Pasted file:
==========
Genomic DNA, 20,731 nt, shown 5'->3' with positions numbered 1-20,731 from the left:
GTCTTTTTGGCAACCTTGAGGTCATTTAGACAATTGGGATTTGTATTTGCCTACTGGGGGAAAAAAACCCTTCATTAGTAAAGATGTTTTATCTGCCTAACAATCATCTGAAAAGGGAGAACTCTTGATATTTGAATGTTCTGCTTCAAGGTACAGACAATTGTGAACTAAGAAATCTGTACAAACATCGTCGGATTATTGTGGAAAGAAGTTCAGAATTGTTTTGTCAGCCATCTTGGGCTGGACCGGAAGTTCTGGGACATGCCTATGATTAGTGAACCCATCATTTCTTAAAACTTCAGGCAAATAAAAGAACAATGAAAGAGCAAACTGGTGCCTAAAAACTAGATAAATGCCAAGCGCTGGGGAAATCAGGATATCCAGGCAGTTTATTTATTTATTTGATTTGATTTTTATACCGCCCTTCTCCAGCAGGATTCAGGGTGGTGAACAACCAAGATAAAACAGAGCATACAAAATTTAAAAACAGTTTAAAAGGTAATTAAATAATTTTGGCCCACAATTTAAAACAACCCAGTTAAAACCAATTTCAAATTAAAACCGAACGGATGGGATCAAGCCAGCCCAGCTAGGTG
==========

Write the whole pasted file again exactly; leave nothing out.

Genomic DNA, 20,731 nt, shown 5'->3' with positions numbered 1-20,731 from the left:
GTCTTTTTGGCAACCTTGAGGTCATTTAGACAATTGGGATTTGTATTTGCCTACTGGGGGAAAAAAACCCTTCATTAGTAAAGATGTTTTATCTGCCTAACAATCATCTGAAAAGGGAGAACTCTTGATATTTGAATGTTCTGCTTCAAGGTACAGACAATTGTGAACTAAGAAATCTGTACAAACATCGTCGGATTATTGTGGAAAGAAGTTCAGAATTGTTTTGTCAGCCATCTTGGGCTGGACCGGAAGTTCTGGGACATGCCTATGATTAGTGAACCCATCATTTCTTAAAACTTCAGGCAAATAAAAGAACAATGAAAGAGCAAACTGGTGCCTAAAAACTAGATAAATGCCAAGCGCTGGGGAAATCAGGATATCCAGGCAGTTTATTTATTTATTTGATTTGATTTTTATACCGCCCTTCTCCAGCAGGATTCAGGGTGGTGAACAACCAAGATAAAACAGAGCATACAAAATTTAAAAACAGTTTAAAAGGTAATTAAATAATTTTGGCCCACAATTTAAAACAACCCAGTTAAAACCAATTTCAAATTAAAACCGAACGGATGGGATCAAGCCAGCCCAGCTAGGTG